This may be more of an issue depending on the nature of the employee’s political affiliation. Certain issues and policies are likely to be more controversial – and therefore more liable to cause offence – than others. Issues such as immigration, maternity rights, foreign policy, and the recent legalisation of gay marriage are all currently very contentious and there is the possibility that discussion of such issues could cause offence to certain sections of the workforce. Whereas it would be impractical for employers to order an outright ban on any discussion of these hot topics, managers should be able to spot the difference between a lively discussion during a break and an example of bullying or harassment, either under the Equality Act or otherwise. Political expression is no defence to an allegation of discriminatory harassment and you should not be afraid to act on any example of genuinely offensive speech. Where any formal complaint of harassment is received it should be dealt with promptly in line with workplace procedures. Indeed, any informal expression of unease or discomfort from an employee exposed to another’s political views should be addressed as swiftly and sensitively as possible.

Social media

You must be extra vigilant in your communication as an employer with clients and the public. Broadly speaking most organisations will wish to remain impartial during elections for fear that taking a partisan stance on any issue might alienate a portion of your customers or client base. Even the most innocuous tweet or message board post on the organisation’s account, such as congratulating a particular party or candidate on an election win, will inevitably reflect on that organisation. Any corporate communications that ‘take a line’ on a contentious current affairs issue have the potential to bring the business into disrepute. IT and marketing departments should therefore be well-briefed to ensure that they keep politics and campaigning out of company communications. Contributions by members of staff to external publications or social media channels should be carefully monitored.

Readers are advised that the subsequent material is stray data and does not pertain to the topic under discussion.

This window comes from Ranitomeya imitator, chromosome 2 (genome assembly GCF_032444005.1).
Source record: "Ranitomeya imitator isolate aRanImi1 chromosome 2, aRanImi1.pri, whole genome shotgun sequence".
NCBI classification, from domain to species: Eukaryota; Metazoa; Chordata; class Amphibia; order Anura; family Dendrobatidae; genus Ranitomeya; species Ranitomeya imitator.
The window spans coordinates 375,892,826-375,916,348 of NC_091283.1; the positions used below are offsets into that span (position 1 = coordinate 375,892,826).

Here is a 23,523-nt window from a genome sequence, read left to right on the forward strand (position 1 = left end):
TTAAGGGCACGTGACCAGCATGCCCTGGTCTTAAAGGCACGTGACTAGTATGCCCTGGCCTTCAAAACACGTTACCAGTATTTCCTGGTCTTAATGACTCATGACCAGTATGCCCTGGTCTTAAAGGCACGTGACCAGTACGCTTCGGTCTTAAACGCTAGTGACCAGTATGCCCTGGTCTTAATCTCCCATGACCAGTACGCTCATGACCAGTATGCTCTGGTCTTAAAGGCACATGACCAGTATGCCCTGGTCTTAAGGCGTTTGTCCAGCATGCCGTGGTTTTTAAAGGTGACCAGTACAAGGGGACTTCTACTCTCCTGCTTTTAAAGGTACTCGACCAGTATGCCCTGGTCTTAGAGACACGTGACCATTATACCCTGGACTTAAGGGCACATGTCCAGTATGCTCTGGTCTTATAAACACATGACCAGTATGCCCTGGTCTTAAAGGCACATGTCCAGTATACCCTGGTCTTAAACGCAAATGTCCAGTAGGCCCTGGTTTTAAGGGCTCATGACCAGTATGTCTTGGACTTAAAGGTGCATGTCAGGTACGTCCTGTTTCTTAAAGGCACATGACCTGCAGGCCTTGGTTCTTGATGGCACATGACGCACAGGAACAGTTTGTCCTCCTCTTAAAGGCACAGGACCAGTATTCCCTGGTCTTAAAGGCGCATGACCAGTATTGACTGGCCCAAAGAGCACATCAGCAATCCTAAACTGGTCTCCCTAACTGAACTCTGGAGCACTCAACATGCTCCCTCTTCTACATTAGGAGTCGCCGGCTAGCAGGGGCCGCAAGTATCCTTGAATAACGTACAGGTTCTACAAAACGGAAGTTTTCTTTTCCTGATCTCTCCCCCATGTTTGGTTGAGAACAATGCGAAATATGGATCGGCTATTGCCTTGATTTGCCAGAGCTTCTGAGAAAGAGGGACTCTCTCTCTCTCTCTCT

But what about an employee’s personal social media interactions? You should not be afraid to make employees aware that, should they make reference to their employer in any social media profile, they are then effectively acting as ambassadors for you on-line. Employees should be warned to be very careful when posting their political views online, particularly if the organisation’s identity is readily apparent. It would be wise to ask employees to include a caveat that views expressed on social media are solely their own personal opinions.

What to take away

There is a key distinction between employees holding political opinions and acting on them in the workplace. You should always proceed with caution when taking action against an employee for holding certain political views – no matter how much you may disagree with them. Disciplinary action should only really be considered when an employee acting on those beliefs starts to affect the organisation as a whole or adversely impact on their colleagues.

There is no problem with producing a policy that prohibits political campaigning in the office, although it is always best to make sure that any such policy takes a common sense approach. You should not hesitate, however, to take action against bullying and harassment or to be more prescriptive regarding the content of your own social media feeds and publications, as well as in warning employees to take care with their personal communications online.